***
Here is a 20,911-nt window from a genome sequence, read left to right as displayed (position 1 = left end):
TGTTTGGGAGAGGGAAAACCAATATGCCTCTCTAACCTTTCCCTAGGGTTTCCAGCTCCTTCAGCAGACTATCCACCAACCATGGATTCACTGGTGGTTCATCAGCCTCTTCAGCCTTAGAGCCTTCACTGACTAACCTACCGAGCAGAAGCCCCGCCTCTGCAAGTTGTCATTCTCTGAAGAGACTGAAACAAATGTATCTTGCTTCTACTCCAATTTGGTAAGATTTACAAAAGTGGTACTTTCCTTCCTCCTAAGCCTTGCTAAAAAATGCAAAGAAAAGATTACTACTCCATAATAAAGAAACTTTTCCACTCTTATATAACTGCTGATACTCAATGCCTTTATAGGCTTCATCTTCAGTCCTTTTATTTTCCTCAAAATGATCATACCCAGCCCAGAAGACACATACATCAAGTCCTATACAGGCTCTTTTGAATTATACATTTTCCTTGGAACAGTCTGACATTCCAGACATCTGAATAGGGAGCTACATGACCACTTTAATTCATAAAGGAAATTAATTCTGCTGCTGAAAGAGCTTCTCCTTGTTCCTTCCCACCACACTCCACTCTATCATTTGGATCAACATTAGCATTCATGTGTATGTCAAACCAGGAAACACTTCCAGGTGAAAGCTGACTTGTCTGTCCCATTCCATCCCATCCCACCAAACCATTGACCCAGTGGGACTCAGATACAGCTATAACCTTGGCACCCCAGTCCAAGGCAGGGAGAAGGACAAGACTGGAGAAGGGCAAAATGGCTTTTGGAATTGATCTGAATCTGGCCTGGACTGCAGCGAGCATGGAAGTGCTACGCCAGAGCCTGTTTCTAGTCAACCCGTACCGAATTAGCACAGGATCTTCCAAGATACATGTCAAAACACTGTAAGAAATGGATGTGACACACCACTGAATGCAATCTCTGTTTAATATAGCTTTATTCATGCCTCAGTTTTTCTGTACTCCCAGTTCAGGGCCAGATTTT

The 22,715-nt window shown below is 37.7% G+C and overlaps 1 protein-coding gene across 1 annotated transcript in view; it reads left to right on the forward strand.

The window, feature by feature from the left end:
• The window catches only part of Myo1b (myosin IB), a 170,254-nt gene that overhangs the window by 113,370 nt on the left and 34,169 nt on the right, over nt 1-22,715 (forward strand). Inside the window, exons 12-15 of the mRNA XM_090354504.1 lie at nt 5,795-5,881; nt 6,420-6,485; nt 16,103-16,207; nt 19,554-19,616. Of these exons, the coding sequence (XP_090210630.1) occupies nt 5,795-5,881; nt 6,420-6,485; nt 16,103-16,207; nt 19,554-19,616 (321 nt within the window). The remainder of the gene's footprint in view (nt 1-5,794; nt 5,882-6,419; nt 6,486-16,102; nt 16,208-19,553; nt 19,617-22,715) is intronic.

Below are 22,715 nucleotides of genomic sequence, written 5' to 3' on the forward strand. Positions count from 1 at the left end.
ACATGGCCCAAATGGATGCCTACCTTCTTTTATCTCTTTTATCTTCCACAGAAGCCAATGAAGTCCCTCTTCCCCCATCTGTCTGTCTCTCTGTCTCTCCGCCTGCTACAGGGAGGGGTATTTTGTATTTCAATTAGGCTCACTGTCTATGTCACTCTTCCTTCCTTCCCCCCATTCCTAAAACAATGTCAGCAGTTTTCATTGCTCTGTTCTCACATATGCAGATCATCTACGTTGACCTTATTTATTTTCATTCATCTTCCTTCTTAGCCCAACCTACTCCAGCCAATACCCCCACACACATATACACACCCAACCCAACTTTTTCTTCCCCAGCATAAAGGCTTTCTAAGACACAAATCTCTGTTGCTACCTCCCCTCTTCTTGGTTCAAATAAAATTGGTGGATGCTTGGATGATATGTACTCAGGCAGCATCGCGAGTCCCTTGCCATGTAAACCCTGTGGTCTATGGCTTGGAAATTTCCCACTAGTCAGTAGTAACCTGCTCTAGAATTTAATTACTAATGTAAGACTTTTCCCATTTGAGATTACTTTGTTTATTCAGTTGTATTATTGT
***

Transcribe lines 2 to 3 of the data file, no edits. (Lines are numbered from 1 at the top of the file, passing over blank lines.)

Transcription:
TGTTTGGGAGAGGGAAAACCAATATGCCTCTCTAACCTTTCCCTAGGGTTTCCAGCTCCTTCAGCAGACTATCCACCAACCATGGATTCACTGGTGGTTCATCAGCCTCTTCAGCCTTAGAGCCTTCACTGACTAACCTACCGAGCAGAAGCCCCGCCTCTGCAAGTTGTCATTCTCTGAAGAGACTGAAACAAATGTATCTTGCTTCTACTCCAATTTGGTAAGATTTACAAAAGTGGTACTTTCCTTCCTCCTAAGCCTTGCTAAAAAATGCAAAGAAAAGATTACTACTCCATAATAAAGAAACTTTTCCACTCTTATATAACTGCTGATACTCAATGCCTTTATAGGCTTCATCTTCAGTCCTTTTATTTTCCTCAAAATGATCATACCCAGCCCAGAAGACACATACATCAAGTCCTATACAGGCTCTTTTGAATTATACATTTTCCTTGGAACAGTCTGACATTCCAGACATCTGAATAGGGAGCTACATGACCACTTTAATTCATAAAGGAAATTAATTCTGCTGCTGAAAGAGCTTCTCCTTGTTCCTTCCCACCACACTCCACTCTATCATTTGGATCAACATTAGCATTCATGTGTATGTCAAACCAGGAAACACTTCCAGGTGAAAGCTGACTTGTCTGTCCCATTCCATCCCATCCCACCAAACCATTGACCCAGTGGGACTCAGATACAGCTATAACCTTGGCACCCCAGTCCAAGGCAGGGAGAAGGACAAGACTGGAGAAGGGCAAAATGGCTTTTGGAATTGATCTGAATCTGGCCTGGACTGCAGCGAGCATGGAAGTGCTACGCCAGAGCCTGTTTCTAGTCAACCCGTACCGAATTAGCACAGGATCTTCCAAGATACATGTCAAAACACTGTAAGAAATGGATGTGACACACCACTGAATGCAATCTCTGTTTAATATAGCTTTATTCATGCCTCAGTTTTTCTGTACTCCCAGTTCAGGGCCAGATTTT

The 22,715-nt window shown below is 37.7% G+C and overlaps 1 protein-coding gene across 1 annotated transcript in view; it reads left to right on the forward strand.